Weekends are awesome. I don’t get up super early and most of the time get an opportunity to work on personal projects, read up on new advances in Swift, catch up on news, etc.
Today I needed to migrate my Core Data model to a new version. Fortunately for me, light weight migration was enough and I didn’t have to perform the migration using a Mapping Model. Renaming attributes however is a bit more involved than simply adding attributes. This, of course, meant I would have something to write about… although, admittedly, I had another topic in mind for this week’s article.
Light weight migrations are pretty straight forward; Core Data takes care of everything by inferring mapping model from differences between the source and destination models.
Continue reading “Core Data – Renaming Attributes”
My latest app, in.notes, uses Core Data for persisting notes to the file system. While the setup is relatively simple and could have been implemented in a number of ways, including archiving, using Core Data however, was the right decision for many reasons.
As I am going through each class, rewriting the app in Swift, the time has come to research Core Data piece. Since I had a couple of hours to spare today, that’s exactly what I did.
Continue reading “Simple Core Data in Swift”
I’ve spent the last few weeks in the “basement” of my house developing my next project – Slync app. While the process was very interesting and challenging at the same time, it is always worth it. I should probably write about that experience in my next post.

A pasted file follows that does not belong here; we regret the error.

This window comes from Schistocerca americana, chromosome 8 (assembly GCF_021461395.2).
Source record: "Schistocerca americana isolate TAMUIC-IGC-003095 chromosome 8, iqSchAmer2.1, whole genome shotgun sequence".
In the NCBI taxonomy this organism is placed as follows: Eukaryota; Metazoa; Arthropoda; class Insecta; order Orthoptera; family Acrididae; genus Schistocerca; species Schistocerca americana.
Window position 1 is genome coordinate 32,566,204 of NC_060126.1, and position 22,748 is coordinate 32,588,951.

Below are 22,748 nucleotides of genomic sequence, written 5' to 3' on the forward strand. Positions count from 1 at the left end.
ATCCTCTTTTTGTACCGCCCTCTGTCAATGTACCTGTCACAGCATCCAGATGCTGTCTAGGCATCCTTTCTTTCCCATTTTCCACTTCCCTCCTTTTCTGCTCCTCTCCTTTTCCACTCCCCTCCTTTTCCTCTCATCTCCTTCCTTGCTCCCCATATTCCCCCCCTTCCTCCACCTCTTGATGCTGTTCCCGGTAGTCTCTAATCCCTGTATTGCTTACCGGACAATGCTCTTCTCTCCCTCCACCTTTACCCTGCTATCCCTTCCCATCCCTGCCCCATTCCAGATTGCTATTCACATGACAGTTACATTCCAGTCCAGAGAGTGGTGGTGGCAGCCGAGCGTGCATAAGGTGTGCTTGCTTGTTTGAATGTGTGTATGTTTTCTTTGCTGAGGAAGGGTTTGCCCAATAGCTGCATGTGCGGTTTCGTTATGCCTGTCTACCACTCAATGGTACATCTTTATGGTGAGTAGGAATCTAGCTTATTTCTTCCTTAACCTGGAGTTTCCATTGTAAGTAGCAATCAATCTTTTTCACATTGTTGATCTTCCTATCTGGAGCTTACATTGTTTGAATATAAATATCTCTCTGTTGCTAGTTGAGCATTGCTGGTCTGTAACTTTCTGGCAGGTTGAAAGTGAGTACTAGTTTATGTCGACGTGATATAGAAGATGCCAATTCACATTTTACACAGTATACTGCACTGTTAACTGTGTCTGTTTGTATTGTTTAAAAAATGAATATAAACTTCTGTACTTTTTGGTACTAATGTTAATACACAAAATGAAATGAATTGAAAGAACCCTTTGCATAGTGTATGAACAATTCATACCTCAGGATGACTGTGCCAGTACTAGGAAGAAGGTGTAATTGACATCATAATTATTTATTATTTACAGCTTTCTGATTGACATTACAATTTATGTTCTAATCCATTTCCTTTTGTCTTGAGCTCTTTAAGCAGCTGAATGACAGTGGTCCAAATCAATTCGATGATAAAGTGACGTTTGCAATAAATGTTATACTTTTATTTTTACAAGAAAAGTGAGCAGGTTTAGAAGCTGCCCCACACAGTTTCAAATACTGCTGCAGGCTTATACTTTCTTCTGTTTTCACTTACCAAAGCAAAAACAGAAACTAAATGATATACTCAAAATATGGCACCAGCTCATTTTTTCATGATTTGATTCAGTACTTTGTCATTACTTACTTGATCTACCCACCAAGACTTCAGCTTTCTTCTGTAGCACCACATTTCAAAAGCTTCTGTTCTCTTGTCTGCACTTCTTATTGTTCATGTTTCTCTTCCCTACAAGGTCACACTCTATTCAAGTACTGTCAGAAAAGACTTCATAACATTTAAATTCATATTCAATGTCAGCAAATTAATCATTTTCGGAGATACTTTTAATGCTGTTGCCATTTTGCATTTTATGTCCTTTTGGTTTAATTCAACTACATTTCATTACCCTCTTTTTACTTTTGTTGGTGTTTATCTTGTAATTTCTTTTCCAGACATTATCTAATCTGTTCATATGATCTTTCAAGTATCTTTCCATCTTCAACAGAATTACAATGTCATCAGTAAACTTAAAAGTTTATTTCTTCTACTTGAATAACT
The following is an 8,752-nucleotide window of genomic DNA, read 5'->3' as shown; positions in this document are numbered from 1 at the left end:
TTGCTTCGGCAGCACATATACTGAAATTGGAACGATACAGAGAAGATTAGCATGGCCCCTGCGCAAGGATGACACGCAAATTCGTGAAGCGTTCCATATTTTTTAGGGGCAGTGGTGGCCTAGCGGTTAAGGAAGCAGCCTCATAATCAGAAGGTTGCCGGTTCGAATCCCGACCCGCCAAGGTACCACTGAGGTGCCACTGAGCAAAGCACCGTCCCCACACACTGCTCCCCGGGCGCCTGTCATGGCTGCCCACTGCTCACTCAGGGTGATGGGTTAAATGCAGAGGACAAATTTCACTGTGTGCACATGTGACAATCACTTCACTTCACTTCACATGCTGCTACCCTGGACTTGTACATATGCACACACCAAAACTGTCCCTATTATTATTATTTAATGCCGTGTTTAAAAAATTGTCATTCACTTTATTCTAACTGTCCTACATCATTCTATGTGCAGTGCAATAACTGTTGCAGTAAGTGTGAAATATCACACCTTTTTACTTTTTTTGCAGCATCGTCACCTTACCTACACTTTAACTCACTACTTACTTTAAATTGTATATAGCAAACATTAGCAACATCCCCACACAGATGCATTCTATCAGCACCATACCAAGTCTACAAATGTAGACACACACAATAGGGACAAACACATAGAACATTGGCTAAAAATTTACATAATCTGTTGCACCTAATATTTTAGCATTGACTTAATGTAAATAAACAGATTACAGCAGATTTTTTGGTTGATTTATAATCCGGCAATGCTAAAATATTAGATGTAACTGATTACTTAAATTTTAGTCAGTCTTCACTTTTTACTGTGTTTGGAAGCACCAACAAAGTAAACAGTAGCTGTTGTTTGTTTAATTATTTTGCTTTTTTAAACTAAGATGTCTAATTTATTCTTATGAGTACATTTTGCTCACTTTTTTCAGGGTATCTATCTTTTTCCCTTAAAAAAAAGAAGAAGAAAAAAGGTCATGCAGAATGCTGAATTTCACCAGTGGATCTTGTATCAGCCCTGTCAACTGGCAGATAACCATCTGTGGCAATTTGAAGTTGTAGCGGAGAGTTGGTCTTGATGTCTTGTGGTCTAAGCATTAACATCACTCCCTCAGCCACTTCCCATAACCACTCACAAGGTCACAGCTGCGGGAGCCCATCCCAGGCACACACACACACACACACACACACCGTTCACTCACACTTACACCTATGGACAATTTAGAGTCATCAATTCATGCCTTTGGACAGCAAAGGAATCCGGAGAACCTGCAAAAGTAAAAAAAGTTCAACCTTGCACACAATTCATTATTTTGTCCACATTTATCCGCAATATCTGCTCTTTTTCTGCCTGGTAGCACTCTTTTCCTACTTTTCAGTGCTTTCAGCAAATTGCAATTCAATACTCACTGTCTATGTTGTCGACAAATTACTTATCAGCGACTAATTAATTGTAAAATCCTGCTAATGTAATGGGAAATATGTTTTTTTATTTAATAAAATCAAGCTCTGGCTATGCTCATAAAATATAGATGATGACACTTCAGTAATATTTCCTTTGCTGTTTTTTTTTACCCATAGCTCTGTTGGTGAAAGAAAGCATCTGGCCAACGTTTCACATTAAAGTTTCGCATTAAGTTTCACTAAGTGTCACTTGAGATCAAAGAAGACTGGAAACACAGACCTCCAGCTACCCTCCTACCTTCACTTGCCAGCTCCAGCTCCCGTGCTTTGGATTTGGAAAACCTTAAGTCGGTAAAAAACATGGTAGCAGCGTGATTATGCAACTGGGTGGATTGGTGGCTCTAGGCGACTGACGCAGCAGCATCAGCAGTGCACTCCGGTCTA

During that time, I started diving into Core Data in greater detail. Specifically, keeping local store and the remote database in sync (which can be a bit tricky).
Let me start by saying that Core Data evolved greatly over the past few years. This year, at WWDC Apple engineers talked about great improvements to the Core Data and iCloud integration worth learning about (WWDC videos) and some other great improvements. Nevertheless, the whole boilerplate code to insert objects into the store or fetching them from the store into the memory is still a bit tedious. This makes me think of an episode from Friends where Joey took part in commercials advertising milk cartons openers. “There’s got to be a better way…” – he said after spilling milk by trying so to open a milk carton. That’s exactly what I thought when I started integrating Core Data into my project.
Continue reading “Thoughts on MagicalRecord Wrapper Library for CoreData”